Incentives for Banking Megamergers: What Motives Might Regulators Infer from Event-Study Evidence?
Edward Kane ()
Journal of Money, Credit and Banking, 2000, vol. 32, issue 3, 671-701
Methodologically, this paper frames the opportunity cost of any merger as the value of the alternative deals it precludes or defers. This challenges the standard event-study hypothesis that stock markets benchmark the value of a merger deal by the profits the partners would have earned in stand-alone activity. Substantively, the paper finds that megamergers in banking show two size-related exceptions to the prototypical result that acquirer stock value tends to be unaffected or to fall when a merger is announced. Giant U.S. banking organizations gain value from becoming more gigantic and gain additional value when they absorb an in-state competitor.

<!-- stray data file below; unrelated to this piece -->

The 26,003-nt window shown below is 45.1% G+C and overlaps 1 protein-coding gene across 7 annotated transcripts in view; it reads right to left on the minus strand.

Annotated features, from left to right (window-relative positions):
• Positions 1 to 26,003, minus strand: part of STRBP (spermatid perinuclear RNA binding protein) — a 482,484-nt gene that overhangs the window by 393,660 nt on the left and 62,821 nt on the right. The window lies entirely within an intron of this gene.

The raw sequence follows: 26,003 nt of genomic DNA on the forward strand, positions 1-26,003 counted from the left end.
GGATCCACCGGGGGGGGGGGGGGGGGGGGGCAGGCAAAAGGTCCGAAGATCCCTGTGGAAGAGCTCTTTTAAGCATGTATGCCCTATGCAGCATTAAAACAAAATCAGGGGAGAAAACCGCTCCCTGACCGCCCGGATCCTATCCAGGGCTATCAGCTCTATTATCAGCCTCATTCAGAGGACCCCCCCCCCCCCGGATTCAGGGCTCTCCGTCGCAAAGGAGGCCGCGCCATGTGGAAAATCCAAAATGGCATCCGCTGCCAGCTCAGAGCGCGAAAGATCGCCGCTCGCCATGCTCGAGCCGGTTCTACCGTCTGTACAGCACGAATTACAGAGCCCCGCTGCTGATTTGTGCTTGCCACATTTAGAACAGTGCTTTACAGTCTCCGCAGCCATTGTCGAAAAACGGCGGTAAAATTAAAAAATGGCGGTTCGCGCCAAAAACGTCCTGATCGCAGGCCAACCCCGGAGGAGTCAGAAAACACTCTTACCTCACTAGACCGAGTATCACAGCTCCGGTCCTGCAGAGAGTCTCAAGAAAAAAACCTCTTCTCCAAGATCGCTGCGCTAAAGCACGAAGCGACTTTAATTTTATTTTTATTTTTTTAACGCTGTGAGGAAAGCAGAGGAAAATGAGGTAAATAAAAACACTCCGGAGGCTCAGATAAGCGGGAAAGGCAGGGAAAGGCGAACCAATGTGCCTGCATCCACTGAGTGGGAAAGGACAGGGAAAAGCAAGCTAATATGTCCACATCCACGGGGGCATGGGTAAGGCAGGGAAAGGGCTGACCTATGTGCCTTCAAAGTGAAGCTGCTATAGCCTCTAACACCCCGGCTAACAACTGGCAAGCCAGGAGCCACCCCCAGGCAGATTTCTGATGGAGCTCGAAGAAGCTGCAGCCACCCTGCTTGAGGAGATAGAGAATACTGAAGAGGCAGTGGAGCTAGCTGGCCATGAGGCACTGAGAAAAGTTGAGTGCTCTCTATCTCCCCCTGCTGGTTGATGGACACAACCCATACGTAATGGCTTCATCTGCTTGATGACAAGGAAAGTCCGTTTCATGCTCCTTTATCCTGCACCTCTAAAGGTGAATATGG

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Journal Article: Incentives for banking megamergers: what motives might regulators infer from event-study evidence? (2000)
Working Paper: Incentives for banking megamergers: what motives might regulations infer from event-study evidence? (2000)
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Persistent link: https://EconPapers.repec.org/RePEc:mcb:jmoncb:v:32:y:2000:i:3:p:671-701
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